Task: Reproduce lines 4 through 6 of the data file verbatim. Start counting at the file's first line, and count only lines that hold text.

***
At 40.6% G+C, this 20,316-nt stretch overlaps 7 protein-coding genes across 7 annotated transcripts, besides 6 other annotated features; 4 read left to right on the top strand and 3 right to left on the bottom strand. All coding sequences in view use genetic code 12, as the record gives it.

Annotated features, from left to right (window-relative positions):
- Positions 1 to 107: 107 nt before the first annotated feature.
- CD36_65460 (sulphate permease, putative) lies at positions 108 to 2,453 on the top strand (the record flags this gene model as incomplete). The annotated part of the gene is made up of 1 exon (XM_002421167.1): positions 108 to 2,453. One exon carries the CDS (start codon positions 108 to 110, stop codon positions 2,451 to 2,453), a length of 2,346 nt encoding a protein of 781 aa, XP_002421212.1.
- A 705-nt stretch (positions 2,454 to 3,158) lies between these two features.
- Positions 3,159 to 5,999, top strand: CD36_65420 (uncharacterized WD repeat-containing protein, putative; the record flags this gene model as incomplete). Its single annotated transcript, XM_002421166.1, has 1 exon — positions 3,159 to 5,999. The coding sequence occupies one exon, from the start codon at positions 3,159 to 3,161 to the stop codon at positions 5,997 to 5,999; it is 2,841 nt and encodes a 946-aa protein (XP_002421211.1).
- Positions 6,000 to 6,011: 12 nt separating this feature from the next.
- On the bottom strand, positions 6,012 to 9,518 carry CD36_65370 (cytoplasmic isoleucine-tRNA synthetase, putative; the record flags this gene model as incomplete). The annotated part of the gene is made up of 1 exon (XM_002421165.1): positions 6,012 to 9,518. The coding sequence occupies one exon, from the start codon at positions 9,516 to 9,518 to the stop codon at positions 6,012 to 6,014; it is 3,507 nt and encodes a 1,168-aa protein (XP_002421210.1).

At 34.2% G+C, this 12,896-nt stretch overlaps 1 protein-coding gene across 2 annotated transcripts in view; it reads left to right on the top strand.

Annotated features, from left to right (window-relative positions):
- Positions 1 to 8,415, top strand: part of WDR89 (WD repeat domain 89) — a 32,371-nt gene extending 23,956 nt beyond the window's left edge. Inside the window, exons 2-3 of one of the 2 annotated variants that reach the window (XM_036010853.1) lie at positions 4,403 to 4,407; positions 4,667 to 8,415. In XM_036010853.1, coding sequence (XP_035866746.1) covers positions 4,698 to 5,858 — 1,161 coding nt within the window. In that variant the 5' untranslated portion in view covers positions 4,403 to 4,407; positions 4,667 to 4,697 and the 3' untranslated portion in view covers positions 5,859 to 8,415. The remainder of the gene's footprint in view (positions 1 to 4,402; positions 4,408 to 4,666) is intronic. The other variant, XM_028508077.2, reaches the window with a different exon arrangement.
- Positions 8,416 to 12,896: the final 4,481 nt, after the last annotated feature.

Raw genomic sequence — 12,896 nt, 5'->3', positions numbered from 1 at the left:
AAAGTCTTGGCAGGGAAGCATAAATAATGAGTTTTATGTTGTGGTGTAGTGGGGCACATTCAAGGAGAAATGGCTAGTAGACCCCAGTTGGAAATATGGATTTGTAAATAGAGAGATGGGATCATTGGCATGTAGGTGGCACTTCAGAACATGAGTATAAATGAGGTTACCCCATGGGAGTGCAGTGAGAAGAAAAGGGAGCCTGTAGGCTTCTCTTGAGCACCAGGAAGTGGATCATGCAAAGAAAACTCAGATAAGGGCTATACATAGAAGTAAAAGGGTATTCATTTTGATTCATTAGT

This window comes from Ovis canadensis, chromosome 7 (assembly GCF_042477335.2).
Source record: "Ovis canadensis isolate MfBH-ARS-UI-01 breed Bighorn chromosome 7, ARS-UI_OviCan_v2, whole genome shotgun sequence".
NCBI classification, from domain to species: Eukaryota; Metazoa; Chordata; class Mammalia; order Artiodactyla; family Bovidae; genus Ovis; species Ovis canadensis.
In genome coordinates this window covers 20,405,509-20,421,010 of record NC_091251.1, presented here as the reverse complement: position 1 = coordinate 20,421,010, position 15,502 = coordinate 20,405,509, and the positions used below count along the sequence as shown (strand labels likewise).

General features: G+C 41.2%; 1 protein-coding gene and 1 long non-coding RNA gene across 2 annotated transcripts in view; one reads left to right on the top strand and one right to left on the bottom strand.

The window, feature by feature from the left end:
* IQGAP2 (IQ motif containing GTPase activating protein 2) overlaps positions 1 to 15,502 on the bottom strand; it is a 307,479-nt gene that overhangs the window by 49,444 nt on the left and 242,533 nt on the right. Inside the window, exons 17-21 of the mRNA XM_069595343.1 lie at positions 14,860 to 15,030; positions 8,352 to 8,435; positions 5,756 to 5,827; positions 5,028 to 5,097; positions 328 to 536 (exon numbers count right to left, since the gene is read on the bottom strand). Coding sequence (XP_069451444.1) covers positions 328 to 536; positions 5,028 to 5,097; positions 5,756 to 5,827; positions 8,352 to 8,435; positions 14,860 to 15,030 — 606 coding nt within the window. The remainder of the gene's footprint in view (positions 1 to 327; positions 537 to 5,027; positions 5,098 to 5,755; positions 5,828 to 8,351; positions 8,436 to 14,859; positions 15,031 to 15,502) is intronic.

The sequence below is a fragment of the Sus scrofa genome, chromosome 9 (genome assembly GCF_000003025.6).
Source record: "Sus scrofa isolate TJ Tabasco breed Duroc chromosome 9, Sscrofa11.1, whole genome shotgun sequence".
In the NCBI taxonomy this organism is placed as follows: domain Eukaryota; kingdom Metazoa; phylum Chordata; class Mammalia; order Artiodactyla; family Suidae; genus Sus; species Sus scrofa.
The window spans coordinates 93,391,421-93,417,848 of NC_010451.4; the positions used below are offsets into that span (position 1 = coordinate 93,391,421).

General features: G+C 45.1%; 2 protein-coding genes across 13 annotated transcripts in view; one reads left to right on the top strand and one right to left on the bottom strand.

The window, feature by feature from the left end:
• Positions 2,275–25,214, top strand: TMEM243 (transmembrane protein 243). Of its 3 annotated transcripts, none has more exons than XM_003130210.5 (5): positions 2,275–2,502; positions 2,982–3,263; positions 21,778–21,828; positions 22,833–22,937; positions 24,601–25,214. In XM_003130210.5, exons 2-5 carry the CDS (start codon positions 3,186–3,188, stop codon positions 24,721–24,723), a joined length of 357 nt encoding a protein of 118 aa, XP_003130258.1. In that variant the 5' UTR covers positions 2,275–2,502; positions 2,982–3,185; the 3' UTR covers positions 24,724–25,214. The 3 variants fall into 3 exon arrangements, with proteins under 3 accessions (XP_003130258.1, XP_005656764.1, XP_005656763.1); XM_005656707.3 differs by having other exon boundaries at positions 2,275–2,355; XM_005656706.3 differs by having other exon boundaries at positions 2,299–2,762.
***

- CD36_65460 (sulphate permease, putative) lies at positions 108 to 2,453 on the top strand (the record flags this gene model as incomplete). The annotated part of the gene is made up of 1 exon (XM_002421167.1): positions 108 to 2,453. One exon carries the CDS (start codon positions 108 to 110, stop codon positions 2,451 to 2,453), a length of 2,346 nt encoding a protein of 781 aa, XP_002421212.1.
- A 705-nt stretch (positions 2,454 to 3,158) lies between these two features.
- Positions 3,159 to 5,999, top strand: CD36_65420 (uncharacterized WD repeat-containing protein, putative; the record flags this gene model as incomplete). Its single annotated transcript, XM_002421166.1, has 1 exon — positions 3,159 to 5,999. The coding sequence occupies one exon, from the start codon at positions 3,159 to 3,161 to the stop codon at positions 5,997 to 5,999; it is 2,841 nt and encodes a 946-aa protein (XP_002421211.1).